My Morning Jacket
ast time they were a vast unbroken vista, the night sky stretched out with reverb, Jim James gulping air and echo as if he were going to fill all that space with just his lungs. Painfully withdrawn sometimes (“I Will Sing You Songs” particularly sounding like a night without sleep), but mostly boisterously friendly, jamming without being obnoxious, singing about bad men from California and “sittin' here with me and mine / All wrapped up in a bottle of wine.” This was rock as I understood it from my childhood, stripped of boredom and as serious as you wanted it to be. Usually albums that take up a full seventy-plus minutes are frustrating (so much fat to trim!), but this time all that excess made sense. I was shocked to stumble onto a video for one of the songs—how could you cut something smaller from this cloth?
The biggest change with Z is not the turnover, two members gone and two new ones to fill the gap; it's not the cleaner, punchier production courtesy of John Leckie and James; it's the fact that this time we have ten songs in under forty-seven minutes. Not to the album's detriment, thankfully; but any of us who found that sheer length of It Still Moves as intoxicating as that ghostly, earthy sound, flying Vs and Memphis Horns, might be a bit non-plussed at hearing that sound turned to more immediate ends.
But “more immediate” is a compliment; “Anytime” shoulda coulda woulda been a radio hit in a different time, “What A Wonderful Man” and “It Beats 4 U” following it up the charts. “Knot Comes Loose,” the only time things get really hushed, is more bashfully charming than anything on the last record. “Off the Record” even eventually lapses into faux Space Age Bachelor Pad Muzak. “Into The Woods” subverts some painfully corny samples and an initially gloomy carnival sound for the only song I've heard where “I went over the railing and into the woods / Where did I go?” sounds joyous instead of lost. Hell, the self-descriptive “Wordless Chorus” ends by going all “Bennie and the Jets” on us.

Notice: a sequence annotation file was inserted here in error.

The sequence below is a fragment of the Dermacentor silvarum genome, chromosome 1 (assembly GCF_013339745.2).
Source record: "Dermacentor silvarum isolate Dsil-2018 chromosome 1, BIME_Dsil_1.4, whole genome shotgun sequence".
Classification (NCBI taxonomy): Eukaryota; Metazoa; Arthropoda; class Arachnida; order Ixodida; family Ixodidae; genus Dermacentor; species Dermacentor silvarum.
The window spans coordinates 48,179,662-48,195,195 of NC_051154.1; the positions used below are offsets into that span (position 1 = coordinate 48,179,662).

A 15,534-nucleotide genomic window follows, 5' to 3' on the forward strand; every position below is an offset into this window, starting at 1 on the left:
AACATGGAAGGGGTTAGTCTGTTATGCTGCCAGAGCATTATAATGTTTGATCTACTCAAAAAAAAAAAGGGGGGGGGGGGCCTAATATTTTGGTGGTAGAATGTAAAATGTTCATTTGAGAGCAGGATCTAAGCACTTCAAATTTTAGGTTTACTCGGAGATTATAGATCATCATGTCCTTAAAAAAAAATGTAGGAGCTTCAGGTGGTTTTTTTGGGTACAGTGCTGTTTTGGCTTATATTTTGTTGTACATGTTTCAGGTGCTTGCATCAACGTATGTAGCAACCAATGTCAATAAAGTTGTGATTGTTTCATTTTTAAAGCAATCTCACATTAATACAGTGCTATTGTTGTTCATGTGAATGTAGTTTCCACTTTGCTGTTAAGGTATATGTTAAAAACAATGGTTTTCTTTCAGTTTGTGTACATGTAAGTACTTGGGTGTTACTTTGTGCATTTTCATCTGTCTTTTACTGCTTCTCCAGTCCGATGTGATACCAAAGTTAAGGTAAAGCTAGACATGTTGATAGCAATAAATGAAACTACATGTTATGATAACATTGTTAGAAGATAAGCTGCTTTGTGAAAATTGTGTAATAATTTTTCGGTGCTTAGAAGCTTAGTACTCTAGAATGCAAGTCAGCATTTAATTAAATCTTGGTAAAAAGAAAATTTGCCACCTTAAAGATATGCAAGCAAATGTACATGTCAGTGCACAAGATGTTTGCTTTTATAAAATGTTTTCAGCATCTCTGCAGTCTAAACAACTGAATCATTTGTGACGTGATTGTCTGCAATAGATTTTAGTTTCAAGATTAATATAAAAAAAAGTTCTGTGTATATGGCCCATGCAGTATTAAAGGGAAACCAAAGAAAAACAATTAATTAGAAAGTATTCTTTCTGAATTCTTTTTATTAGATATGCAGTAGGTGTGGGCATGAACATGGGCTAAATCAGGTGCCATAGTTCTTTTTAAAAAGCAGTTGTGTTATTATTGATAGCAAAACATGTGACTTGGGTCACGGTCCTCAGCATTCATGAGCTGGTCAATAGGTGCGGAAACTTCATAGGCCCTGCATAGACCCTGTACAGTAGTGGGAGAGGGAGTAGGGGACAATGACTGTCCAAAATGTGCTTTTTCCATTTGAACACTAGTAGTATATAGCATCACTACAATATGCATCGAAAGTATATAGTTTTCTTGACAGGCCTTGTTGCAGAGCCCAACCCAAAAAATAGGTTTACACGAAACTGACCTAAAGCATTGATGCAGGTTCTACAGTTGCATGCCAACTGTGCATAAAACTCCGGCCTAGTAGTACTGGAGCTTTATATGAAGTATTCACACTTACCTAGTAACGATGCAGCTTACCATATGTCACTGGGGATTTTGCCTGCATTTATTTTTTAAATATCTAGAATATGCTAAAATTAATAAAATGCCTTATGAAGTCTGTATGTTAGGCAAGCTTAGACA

If there are quibbles, they're fairly minor ones; I wish they'd left “Knot Comes Loose” until the end, a low-key finale for a record that feels a lot more modest than It Still Moves, instead of ending with the extended jam of “Dondante,” which is a bit by-the-numbers. It would also be nice if they'd let things slip out a little more often this time as they do on “Lay Low”; on their other releases “Gideon” might have been a monster, if they'd let it grow to greater stature.
But it's hard to argue with any album that possesses the virtues Z does: James' voice, one of the most astonishing instruments in rock; a band who, turnover notwithstanding, play like they've been doing this for decades; a sense of delight that often eludes young men with guitars; and songs that let you use the descriptor “rocks” without fear or shame. They should be a throwback, but they don't feel that way—even as you play air guitar. It's a sign of how much fun My Morning Jacket are to listen to, above all else, that Z is merely very good by their standards; they could go almost anywhere from here, and wherever they do it's hard not to be optimistic about it.